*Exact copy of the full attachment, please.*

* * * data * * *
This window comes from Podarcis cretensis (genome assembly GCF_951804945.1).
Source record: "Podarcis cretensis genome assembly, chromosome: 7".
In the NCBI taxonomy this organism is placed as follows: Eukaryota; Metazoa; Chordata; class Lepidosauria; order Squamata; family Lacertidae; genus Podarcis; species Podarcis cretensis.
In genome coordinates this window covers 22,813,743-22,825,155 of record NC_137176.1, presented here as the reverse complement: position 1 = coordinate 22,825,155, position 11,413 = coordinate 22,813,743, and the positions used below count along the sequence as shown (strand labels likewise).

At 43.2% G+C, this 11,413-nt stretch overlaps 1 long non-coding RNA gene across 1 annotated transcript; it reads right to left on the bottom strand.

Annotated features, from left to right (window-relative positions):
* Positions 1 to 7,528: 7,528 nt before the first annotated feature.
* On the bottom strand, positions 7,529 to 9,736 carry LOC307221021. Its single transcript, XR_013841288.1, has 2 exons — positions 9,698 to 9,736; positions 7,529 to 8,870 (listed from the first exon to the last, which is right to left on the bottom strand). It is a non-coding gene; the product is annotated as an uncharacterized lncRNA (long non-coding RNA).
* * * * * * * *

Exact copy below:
This window comes from Podarcis cretensis (genome assembly GCF_951804945.1).
Source record: "Podarcis cretensis genome assembly, chromosome: 7".
In the NCBI taxonomy this organism is placed as follows: Eukaryota; Metazoa; Chordata; class Lepidosauria; order Squamata; family Lacertidae; genus Podarcis; species Podarcis cretensis.
In genome coordinates this window covers 22,813,743-22,825,155 of record NC_137176.1, presented here as the reverse complement: position 1 = coordinate 22,825,155, position 11,413 = coordinate 22,813,743, and the positions used below count along the sequence as shown (strand labels likewise).

At 43.2% G+C, this 11,413-nt stretch overlaps 1 long non-coding RNA gene across 1 annotated transcript; it reads right to left on the bottom strand.

Annotated features, from left to right (window-relative positions):
* Positions 1 to 7,528: 7,528 nt before the first annotated feature.
* On the bottom strand, positions 7,529 to 9,736 carry LOC307221021. Its single transcript, XR_013841288.1, has 2 exons — positions 9,698 to 9,736; positions 7,529 to 8,870 (listed from the first exon to the last, which is right to left on the bottom strand). It is a non-coding gene; the product is annotated as an uncharacterized lncRNA (long non-coding RNA).